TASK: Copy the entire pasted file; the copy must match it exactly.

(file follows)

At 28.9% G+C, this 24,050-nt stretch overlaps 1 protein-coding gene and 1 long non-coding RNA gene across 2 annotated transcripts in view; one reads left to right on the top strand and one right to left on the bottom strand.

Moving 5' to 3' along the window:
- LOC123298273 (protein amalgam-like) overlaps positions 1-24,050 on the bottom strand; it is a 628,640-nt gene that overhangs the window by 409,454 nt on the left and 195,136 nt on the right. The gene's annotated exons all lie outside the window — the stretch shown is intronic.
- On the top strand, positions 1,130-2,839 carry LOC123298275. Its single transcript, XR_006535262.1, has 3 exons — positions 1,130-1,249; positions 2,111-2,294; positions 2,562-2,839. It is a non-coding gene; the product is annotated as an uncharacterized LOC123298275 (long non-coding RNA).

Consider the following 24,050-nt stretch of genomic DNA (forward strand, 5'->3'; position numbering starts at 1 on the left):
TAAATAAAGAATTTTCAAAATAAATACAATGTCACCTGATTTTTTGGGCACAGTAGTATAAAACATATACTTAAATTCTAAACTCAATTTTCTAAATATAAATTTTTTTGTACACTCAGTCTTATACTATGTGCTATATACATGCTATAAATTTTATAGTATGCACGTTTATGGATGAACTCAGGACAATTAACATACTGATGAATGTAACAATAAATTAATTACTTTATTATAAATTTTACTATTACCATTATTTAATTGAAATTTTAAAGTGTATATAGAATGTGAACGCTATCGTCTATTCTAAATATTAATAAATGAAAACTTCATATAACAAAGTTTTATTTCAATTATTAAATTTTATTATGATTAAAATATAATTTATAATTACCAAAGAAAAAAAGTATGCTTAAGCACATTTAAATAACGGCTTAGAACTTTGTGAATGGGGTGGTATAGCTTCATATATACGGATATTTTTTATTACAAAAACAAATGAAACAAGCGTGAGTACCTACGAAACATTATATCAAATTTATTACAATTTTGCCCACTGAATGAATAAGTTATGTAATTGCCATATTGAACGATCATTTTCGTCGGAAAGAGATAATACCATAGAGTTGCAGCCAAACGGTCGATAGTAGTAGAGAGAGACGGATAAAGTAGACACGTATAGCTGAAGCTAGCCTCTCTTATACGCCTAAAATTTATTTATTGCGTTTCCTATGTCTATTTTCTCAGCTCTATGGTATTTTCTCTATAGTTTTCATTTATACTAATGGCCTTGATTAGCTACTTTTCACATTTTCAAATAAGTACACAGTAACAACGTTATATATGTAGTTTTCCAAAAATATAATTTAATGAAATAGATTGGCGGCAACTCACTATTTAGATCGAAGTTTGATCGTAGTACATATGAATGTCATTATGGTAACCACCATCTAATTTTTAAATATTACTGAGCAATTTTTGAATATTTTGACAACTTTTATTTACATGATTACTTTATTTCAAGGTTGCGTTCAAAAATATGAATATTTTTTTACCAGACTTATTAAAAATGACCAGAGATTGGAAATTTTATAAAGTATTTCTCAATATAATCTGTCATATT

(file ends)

At 28.9% G+C, this 24,050-nt stretch overlaps 1 protein-coding gene and 1 long non-coding RNA gene across 2 annotated transcripts in view; one reads left to right on the top strand and one right to left on the bottom strand.

Moving 5' to 3' along the window:
- LOC123298273 (protein amalgam-like) overlaps positions 1-24,050 on the bottom strand; it is a 628,640-nt gene that overhangs the window by 409,454 nt on the left and 195,136 nt on the right. The gene's annotated exons all lie outside the window — the stretch shown is intronic.
- On the top strand, positions 1,130-2,839 carry LOC123298275. Its single transcript, XR_006535262.1, has 3 exons — positions 1,130-1,249; positions 2,111-2,294; positions 2,562-2,839. It is a non-coding gene; the product is annotated as an uncharacterized LOC123298275 (long non-coding RNA).

Consider the following 24,050-nt stretch of genomic DNA (forward strand, 5'->3'; position numbering starts at 1 on the left):
TAAATAAAGAATTTTCAAAATAAATACAATGTCACCTGATTTTTTGGGCACAGTAGTATAAAACATATACTTAAATTCTAAACTCAATTTTCTAAATATAAATTTTTTTGTACACTCAGTCTTATACTATGTGCTATATACATGCTATAAATTTTATAGTATGCACGTTTATGGATGAACTCAGGACAATTAACATACTGATGAATGTAACAATAAATTAATTACTTTATTATAAATTTTACTATTACCATTATTTAATTGAAATTTTAAAGTGTATATAGAATGTGAACGCTATCGTCTATTCTAAATATTAATAAATGAAAACTTCATATAACAAAGTTTTATTTCAATTATTAAATTTTATTATGATTAAAATATAATTTATAATTACCAAAGAAAAAAAGTATGCTTAAGCACATTTAAATAACGGCTTAGAACTTTGTGAATGGGGTGGTATAGCTTCATATATACGGATATTTTTTATTACAAAAACAAATGAAACAAGCGTGAGTACCTACGAAACATTATATCAAATTTATTACAATTTTGCCCACTGAATGAATAAGTTATGTAATTGCCATATTGAACGATCATTTTCGTCGGAAAGAGATAATACCATAGAGTTGCAGCCAAACGGTCGATAGTAGTAGAGAGAGACGGATAAAGTAGACACGTATAGCTGAAGCTAGCCTCTCTTATACGCCTAAAATTTATTTATTGCGTTTCCTATGTCTATTTTCTCAGCTCTATGGTATTTTCTCTATAGTTTTCATTTATACTAATGGCCTTGATTAGCTACTTTTCACATTTTCAAATAAGTACACAGTAACAACGTTATATATGTAGTTTTCCAAAAATATAATTTAATGAAATAGATTGGCGGCAACTCACTATTTAGATCGAAGTTTGATCGTAGTACATATGAATGTCATTATGGTAACCACCATCTAATTTTTAAATATTACTGAGCAATTTTTGAATATTTTGACAACTTTTATTTACATGATTACTTTATTTCAAGGTTGCGTTCAAAAATATGAATATTTTTTTACCAGACTTATTAAAAATGACCAGAGATTGGAAATTTTATAAAGTATTTCTCAATATAATCTGTCATATT